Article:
THINKING MATTER (RED)
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  • Provenance

    Galerie Perrotin
    Acquired from the above by the present owner

  • Catalogue Essay


    Hello Kitty Wonderland
    Messy Desk, 2019
    Private Collection
    Suggestive and bold, Takashi Murakami employs his trademark synthesis of popular culture and fine art with a manga-style execution in a patchwork of beaming sunflowers, each one the very apotheosis of happiness. Smiles impossibly wide and eyes twinkling, these faces exude a joyful innocence that is at once captivating yet uplifting. Matched with a scintillating palette of crimsons, pinks and oranges, they embody the quality of kawaii, or cuteness – a quality awash in Japanese culture from calligraphy, to advertisements and figures like Hello Kitty and Pikachu. A notable feature of this work is its circular aspect, a feature that the artist had toyed with the past and has executed brilliantly here, allowing it to act as a three-dimensional counterweight to his ‘Superflat’ theory, while imbuing the composition with a real presence.


    Gukei (Sumiyoshi Hirozumi)
    Rikka arrangement, c. 1700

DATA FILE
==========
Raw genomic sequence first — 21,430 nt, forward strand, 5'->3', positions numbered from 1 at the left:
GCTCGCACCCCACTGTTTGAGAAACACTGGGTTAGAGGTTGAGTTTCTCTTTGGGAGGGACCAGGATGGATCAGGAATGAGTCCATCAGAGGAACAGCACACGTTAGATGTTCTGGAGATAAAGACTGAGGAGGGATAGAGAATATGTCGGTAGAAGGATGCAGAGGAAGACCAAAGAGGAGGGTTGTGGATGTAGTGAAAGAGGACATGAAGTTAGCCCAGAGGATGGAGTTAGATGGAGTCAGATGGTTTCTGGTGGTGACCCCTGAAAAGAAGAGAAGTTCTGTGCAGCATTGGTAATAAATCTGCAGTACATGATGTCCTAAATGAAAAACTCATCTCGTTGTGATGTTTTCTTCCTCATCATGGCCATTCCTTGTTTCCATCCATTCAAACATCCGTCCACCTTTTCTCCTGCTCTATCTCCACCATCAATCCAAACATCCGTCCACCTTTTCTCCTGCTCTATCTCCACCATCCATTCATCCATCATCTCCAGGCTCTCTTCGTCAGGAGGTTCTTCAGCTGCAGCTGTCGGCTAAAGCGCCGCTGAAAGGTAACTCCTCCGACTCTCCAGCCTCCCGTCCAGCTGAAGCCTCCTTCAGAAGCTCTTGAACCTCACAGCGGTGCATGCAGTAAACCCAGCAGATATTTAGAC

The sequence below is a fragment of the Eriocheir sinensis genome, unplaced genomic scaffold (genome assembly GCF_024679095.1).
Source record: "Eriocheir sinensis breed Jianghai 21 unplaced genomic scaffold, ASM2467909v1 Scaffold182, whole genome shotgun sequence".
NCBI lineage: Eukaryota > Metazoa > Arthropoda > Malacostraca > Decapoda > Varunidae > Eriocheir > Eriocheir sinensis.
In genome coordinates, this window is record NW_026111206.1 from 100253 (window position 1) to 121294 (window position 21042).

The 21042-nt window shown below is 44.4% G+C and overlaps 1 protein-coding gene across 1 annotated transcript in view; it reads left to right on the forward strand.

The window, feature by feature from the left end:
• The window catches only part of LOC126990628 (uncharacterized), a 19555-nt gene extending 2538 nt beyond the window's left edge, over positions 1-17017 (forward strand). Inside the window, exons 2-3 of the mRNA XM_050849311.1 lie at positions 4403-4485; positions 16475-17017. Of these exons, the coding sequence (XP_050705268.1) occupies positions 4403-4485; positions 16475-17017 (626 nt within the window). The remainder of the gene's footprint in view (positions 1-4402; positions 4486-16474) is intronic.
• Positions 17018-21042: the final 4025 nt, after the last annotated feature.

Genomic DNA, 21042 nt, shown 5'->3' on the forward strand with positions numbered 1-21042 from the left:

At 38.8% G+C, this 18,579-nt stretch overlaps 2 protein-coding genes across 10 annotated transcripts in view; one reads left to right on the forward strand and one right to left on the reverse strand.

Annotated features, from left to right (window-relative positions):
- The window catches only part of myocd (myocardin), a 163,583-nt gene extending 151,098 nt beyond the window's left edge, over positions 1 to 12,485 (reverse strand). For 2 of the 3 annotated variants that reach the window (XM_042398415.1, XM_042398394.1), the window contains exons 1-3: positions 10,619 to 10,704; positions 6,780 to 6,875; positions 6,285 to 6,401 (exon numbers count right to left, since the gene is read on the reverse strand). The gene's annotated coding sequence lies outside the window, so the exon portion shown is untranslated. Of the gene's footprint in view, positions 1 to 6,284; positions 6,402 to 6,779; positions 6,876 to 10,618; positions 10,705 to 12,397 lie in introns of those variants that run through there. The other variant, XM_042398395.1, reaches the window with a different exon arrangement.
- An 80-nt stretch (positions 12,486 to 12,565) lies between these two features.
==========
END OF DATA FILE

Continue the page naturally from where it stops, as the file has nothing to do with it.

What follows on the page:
Toeing the line between tradition and innovation, orthodox and revolutionary, Murakami eschews conventional labels in the creation of his works. Instead, from his completely unique psyche comes a defiant blend of high-octane anime and otaku aesthetics within a classical Japanese framework of flattened representation. Though seemingly wholly contemporary, Murakami was educated at the Tokyo National University of Fine Arts and Music, studying Japanese painting while training in the school of Nihon Ga, which sought to retain traditional Japanese techniques, ideals and artistic sensibilities. It was here that he began to paint flowers, which have become a motif focal to his oeuvre, as he would paint them every day, and later encouraged his students to paint them every day in order to train their technique and artistic eye. Though going beyond a simple technical instrument, the flowers represent something much more profound, even cathartic, as in the artist’s words “At the beginning, to be frank, I didn't like flowers, but as I continued teaching in the school, my feelings changed: their smell, their shape - it all made me feel almost physically sick, and at the same time I found them very "cute". Each one seemed to have its own feelings, its own personality... And these days, now that I draw flowers rather frequently, that sensation has come back very vividly. I find them just as pretty, just as disturbing. (T. Murakami quoted in Takashi Murakami Kaikai Kiki, exh. cat., Paris and London, 2002, p. 84). Furthermore his decision to place each flower in such close proximity to each other stems from his desire to create a scene similar to cinematic shots panning through and over crowds of people in films, utilised in films such as the Wizard of Oz, Lord of the Rings, and Bohemian Rhapsody.


    Jan Davidsz De Heem
    Still Life with Flowers in a Glass Vase, 1650
    Collection of Rijksmuseum, Amsterdam